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Journal of Vision

Amit Yashar, Alex L White, Wanghaoming Fang, Marisa Carrasco
People perform better in visual search when the target feature repeats across trials (intertrial feature priming [IFP]). Here, we investigated whether repetition of a feature singleton's color modulates stimulus-driven shifts of spatial attention by presenting a probe stimulus immediately after each singleton display. The task alternated every two trials between a probe discrimination task and a singleton search task. We measured both stimulus-driven spatial attention (via the distance between the probe and singleton) and IFP (via repetition of the singleton's color)...
August 1, 2017: Journal of Vision
Marc M Lauffs, Haluk Ögmen, Michael H Herzog
The motion of parts of an object is usually perceived relative to the object, i.e., nonretinotopically, rather than in retinal coordinates. For example, we perceive a reflector to rotate on the wheel of a moving bicycle even though its trajectory is cycloidal on the retina. The rotation is perceived because the motion of the object (bicycle) is discounted from the motion of its parts (reflector). It seems that the visual system can easily compute the object motion and subtract it from the part motion. Bikes move usually rather predictably...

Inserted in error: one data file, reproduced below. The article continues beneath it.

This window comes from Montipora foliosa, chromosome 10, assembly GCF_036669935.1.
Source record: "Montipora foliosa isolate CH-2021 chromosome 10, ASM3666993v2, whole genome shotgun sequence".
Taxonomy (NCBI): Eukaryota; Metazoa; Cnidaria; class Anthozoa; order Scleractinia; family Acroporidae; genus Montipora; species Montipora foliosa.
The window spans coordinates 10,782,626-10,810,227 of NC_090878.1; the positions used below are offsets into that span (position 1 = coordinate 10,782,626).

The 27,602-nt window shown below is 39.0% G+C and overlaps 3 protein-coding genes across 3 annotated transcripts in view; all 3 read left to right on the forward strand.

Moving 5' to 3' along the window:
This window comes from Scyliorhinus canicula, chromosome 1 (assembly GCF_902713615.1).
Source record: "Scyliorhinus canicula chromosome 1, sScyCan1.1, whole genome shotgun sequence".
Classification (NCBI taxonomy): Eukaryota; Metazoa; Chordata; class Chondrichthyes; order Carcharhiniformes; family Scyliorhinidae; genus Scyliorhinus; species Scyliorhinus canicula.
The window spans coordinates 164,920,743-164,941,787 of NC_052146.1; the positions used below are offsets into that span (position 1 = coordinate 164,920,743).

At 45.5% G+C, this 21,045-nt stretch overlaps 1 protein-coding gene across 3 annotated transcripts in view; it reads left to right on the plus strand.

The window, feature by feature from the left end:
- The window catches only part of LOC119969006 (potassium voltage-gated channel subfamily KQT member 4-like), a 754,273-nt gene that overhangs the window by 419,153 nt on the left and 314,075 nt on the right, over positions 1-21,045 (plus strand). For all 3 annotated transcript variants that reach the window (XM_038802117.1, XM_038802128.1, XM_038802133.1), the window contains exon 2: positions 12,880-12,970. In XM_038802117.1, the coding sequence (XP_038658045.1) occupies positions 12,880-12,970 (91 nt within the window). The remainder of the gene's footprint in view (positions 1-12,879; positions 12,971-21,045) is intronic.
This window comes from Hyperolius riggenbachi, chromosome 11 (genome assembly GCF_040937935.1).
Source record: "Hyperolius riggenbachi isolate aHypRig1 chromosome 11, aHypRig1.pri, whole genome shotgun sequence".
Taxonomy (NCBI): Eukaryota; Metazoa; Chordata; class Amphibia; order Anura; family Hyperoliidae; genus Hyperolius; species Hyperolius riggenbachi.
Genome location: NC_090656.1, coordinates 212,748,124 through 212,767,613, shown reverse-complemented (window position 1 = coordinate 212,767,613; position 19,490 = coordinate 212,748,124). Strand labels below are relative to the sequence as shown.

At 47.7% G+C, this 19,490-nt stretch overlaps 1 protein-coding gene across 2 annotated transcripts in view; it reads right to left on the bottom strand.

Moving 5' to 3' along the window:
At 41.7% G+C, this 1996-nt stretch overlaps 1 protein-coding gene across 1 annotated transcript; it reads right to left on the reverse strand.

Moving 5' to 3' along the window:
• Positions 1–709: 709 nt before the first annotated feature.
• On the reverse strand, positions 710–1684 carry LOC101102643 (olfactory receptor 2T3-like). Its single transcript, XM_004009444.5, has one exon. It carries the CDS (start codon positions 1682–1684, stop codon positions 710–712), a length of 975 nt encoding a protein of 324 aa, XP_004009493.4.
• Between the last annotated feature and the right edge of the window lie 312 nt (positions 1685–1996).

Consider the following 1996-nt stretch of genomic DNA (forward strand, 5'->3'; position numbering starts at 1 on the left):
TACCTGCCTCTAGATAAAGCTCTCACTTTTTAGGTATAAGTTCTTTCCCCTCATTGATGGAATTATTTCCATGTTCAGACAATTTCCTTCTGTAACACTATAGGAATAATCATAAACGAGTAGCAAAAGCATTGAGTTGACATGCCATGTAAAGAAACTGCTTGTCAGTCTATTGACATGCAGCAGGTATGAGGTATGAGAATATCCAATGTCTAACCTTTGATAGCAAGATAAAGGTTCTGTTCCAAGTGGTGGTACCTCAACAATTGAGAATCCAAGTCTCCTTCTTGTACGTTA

August 1, 2017: Journal of Vision
Nonie J Finlayson, Andriani Papageorgiou, D Samuel Schwarzkopf
How we perceive the environment is not stable and seamless. Recent studies found that how a person qualitatively experiences even simple visual stimuli varies dramatically across different locations in the visual field. Here we use a method we developed recently that we call multiple alternatives perceptual search (MAPS) for efficiently mapping such perceptual biases across several locations. This procedure reliably quantifies the spatial pattern of perceptual biases and also of uncertainty and choice. We show that these measurements are strongly correlated with those from traditional psychophysical methods and that exogenous attention can skew biases without affecting overall task performance...